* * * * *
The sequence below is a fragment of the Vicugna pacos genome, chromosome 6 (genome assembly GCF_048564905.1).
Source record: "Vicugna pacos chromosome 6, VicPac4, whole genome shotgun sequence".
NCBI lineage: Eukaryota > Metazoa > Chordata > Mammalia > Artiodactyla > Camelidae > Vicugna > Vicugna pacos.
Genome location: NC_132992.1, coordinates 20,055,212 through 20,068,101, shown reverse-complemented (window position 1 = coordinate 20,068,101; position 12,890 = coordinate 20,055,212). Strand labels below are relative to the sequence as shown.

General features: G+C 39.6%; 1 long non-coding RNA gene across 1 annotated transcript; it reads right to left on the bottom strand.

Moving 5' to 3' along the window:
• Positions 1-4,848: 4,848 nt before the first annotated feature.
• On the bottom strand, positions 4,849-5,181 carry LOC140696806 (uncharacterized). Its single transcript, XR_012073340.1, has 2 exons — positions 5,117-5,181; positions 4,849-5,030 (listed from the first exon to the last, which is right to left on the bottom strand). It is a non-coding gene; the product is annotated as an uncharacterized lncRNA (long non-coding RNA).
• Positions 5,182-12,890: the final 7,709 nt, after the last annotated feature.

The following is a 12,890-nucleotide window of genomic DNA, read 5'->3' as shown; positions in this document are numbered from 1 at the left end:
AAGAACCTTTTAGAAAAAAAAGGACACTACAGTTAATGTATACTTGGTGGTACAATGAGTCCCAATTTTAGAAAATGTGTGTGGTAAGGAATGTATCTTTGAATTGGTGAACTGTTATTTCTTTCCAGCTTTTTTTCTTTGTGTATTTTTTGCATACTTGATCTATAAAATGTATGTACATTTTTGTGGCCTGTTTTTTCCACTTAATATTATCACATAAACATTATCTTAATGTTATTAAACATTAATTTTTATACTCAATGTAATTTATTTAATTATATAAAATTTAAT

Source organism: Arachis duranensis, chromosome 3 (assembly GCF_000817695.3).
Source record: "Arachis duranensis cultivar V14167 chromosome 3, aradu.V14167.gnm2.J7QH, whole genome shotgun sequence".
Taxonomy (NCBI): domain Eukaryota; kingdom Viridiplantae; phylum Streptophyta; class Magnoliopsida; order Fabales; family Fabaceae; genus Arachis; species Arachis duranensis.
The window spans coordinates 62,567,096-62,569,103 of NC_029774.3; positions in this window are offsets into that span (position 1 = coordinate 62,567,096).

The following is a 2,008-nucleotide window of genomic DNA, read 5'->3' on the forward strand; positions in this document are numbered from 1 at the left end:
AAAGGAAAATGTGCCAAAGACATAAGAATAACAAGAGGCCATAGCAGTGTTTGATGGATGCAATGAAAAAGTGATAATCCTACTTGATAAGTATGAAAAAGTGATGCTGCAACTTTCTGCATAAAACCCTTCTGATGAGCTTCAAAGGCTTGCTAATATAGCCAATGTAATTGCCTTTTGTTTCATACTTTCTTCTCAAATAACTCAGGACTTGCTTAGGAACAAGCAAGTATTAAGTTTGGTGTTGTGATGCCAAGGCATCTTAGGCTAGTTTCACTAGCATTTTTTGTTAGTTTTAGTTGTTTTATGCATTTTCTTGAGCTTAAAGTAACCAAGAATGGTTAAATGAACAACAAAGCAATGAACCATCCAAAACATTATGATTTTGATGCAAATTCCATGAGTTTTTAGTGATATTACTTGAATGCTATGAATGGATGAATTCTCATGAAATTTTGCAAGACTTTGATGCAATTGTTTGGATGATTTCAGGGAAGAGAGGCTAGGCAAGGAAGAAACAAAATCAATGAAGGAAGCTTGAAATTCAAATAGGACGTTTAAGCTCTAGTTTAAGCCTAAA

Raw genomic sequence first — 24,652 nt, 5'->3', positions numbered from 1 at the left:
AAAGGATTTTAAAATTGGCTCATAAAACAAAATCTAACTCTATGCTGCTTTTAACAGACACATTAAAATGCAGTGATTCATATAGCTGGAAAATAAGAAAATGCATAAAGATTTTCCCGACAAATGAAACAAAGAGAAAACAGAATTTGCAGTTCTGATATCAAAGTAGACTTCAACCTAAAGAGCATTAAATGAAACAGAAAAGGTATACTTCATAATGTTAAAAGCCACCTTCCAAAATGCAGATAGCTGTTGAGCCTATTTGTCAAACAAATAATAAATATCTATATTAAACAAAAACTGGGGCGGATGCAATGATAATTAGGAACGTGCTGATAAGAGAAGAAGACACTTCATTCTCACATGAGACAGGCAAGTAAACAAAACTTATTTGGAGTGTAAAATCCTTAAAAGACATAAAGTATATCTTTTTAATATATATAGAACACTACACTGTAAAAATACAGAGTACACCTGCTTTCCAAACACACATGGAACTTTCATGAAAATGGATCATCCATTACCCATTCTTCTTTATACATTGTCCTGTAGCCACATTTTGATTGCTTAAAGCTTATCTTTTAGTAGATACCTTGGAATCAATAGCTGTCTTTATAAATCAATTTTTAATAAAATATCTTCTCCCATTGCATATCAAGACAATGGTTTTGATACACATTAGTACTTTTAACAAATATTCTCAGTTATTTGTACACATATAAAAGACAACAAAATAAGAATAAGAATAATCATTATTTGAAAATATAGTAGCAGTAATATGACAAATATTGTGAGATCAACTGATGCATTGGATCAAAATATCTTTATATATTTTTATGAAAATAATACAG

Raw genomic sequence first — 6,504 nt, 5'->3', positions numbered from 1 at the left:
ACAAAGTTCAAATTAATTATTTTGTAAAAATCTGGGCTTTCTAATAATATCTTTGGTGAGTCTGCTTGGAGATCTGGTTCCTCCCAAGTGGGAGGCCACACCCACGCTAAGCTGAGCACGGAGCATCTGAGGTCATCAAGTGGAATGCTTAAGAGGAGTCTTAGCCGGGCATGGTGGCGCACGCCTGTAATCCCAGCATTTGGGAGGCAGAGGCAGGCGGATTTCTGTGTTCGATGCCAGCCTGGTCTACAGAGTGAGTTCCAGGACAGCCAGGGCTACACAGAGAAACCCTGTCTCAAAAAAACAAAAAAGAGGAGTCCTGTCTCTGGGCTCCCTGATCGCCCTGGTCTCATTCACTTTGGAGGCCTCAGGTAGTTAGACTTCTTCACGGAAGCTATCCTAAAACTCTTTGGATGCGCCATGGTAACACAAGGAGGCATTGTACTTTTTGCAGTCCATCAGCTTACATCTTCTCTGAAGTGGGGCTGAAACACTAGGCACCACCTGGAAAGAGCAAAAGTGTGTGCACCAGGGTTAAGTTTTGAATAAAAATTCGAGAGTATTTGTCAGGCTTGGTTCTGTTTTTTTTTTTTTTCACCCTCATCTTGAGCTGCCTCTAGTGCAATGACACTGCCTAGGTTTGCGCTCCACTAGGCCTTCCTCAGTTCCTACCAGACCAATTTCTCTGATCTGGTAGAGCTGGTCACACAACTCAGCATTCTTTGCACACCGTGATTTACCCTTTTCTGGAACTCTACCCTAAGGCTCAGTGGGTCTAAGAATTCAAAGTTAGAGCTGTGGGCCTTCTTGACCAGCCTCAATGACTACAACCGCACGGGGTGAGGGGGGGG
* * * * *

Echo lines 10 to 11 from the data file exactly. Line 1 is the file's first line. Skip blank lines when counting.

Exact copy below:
The following is a 12,890-nucleotide window of genomic DNA, read 5'->3' as shown; positions in this document are numbered from 1 at the left end:
AAGAACCTTTTAGAAAAAAAAGGACACTACAGTTAATGTATACTTGGTGGTACAATGAGTCCCAATTTTAGAAAATGTGTGTGGTAAGGAATGTATCTTTGAATTGGTGAACTGTTATTTCTTTCCAGCTTTTTTTCTTTGTGTATTTTTTGCATACTTGATCTATAAAATGTATGTACATTTTTGTGGCCTGTTTTTTCCACTTAATATTATCACATAAACATTATCTTAATGTTATTAAACATTAATTTTTATACTCAATGTAATTTATTTAATTATATAAAATTTAAT